Physics Department News Archive
September 1, 2004
Quantum Mechanical Interference Effect Reported
SIOUX FALLS - A multi-institutional team of physics researchers has announced the finding of a clear signature of quantum mechanical interference effects in electron emission from hydrogen molecules. The effect, reported in the September issue of Physical Review A, is analogous to the famous two-slit interference experiment done by Young, but rather than light emerging from two slits, it is electrons emerging from either nuclear center of a hydrogen atom that exhibit the wave-like interference effect. Previous experiments have reported this effect in the energy distribution of the emitted electrons, but that evidence was difficult to discern and required considerable theoretical interpretation. The current experiment, in contrast, provides an easily visible signature of the interference by looking at the probability of ionization occurring as a function of the relative angle between the internuclear axis of the hydrogen molecule and the charged particle that initiates the ionization process. Since such two-slit interference effects depend on the slit separation, or in this case, the internuclear distance, this clear signature might be useful for efforts to develop time dependent probes of molecular motion.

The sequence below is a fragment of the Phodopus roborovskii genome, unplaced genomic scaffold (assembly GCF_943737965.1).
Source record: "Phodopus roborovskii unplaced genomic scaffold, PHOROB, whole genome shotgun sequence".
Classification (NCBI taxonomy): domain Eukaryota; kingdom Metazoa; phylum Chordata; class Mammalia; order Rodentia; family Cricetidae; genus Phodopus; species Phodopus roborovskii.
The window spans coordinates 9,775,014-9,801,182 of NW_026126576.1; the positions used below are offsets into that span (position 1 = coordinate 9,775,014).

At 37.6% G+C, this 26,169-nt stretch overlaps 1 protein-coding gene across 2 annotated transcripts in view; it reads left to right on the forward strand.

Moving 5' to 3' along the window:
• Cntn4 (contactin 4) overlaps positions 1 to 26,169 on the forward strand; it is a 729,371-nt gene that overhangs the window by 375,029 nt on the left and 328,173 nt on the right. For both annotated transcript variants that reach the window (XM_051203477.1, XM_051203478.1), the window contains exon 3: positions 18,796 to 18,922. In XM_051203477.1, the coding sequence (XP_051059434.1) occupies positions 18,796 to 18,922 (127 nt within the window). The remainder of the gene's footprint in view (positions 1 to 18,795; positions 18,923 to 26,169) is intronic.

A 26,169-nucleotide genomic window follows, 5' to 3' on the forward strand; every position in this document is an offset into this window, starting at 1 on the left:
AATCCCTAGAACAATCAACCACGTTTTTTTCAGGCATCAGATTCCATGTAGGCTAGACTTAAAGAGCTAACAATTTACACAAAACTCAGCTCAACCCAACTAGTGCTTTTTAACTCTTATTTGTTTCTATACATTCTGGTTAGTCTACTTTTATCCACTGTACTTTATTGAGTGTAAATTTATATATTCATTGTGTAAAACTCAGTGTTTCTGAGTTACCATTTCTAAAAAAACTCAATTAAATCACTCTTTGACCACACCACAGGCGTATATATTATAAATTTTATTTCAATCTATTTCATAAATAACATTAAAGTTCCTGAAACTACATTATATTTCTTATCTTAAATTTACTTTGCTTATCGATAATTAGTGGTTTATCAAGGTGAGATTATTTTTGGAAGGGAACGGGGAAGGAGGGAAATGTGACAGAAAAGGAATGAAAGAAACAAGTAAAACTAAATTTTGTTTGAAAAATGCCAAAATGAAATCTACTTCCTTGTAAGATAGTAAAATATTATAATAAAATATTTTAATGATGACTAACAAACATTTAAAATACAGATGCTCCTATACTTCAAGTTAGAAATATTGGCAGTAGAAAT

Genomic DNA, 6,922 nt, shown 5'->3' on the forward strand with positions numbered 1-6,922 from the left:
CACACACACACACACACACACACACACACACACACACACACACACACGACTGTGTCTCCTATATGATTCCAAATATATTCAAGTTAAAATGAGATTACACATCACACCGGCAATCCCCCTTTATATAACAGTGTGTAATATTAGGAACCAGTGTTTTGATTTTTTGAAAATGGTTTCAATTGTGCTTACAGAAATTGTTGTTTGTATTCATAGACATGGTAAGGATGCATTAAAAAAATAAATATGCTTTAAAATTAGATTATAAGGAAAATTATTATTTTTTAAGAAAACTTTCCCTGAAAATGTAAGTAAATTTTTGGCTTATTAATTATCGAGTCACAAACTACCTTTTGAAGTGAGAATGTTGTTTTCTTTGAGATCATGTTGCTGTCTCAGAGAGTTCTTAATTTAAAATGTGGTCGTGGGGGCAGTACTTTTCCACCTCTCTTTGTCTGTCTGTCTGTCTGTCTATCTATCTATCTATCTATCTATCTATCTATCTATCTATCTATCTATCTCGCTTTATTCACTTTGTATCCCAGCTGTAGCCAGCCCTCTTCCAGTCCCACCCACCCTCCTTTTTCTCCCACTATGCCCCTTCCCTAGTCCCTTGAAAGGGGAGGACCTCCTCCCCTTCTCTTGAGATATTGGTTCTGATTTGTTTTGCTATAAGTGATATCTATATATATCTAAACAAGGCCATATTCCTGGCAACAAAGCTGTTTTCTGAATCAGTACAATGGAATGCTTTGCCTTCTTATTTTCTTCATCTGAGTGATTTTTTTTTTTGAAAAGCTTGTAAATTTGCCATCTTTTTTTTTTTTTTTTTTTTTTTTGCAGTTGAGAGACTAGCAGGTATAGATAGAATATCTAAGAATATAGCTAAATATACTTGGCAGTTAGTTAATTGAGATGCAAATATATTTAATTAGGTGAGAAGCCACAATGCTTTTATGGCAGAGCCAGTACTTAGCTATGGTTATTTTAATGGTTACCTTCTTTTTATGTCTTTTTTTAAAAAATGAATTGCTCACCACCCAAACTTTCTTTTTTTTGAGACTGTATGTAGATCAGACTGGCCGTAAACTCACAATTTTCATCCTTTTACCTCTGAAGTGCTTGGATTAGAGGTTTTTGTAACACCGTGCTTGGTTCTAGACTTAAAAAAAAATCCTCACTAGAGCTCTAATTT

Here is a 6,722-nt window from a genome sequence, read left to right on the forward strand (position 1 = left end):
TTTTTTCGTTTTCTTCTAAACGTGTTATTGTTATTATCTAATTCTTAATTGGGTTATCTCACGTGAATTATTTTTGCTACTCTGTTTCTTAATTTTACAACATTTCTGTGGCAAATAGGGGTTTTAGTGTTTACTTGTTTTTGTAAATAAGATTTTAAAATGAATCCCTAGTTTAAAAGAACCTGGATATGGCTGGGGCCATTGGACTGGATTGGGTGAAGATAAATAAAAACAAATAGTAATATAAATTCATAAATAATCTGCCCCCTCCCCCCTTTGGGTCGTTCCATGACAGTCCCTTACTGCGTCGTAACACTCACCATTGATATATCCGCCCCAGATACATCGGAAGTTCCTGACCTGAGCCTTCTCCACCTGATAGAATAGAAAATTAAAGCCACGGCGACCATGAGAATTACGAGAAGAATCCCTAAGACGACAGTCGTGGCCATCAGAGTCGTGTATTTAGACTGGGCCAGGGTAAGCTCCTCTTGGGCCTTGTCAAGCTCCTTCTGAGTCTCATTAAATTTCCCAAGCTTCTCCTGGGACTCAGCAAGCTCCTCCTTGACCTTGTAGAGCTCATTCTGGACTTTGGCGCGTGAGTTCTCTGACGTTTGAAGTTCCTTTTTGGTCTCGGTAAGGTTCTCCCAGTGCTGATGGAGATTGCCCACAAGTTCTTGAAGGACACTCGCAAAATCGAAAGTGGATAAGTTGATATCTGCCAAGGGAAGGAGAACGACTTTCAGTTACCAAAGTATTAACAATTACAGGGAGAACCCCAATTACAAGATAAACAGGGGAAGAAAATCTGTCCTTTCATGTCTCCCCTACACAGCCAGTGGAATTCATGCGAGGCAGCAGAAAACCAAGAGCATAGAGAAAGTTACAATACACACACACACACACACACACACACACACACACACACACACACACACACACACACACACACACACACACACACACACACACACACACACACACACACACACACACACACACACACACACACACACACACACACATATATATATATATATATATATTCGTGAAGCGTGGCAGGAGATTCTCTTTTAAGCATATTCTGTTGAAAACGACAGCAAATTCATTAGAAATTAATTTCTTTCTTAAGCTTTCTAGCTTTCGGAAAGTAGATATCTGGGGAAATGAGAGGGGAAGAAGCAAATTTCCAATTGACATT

Institutions involved in the research are Auburn University, Augustana College (Sioux Falls), Kansas State University, Tulane University, and Western Michigan University.
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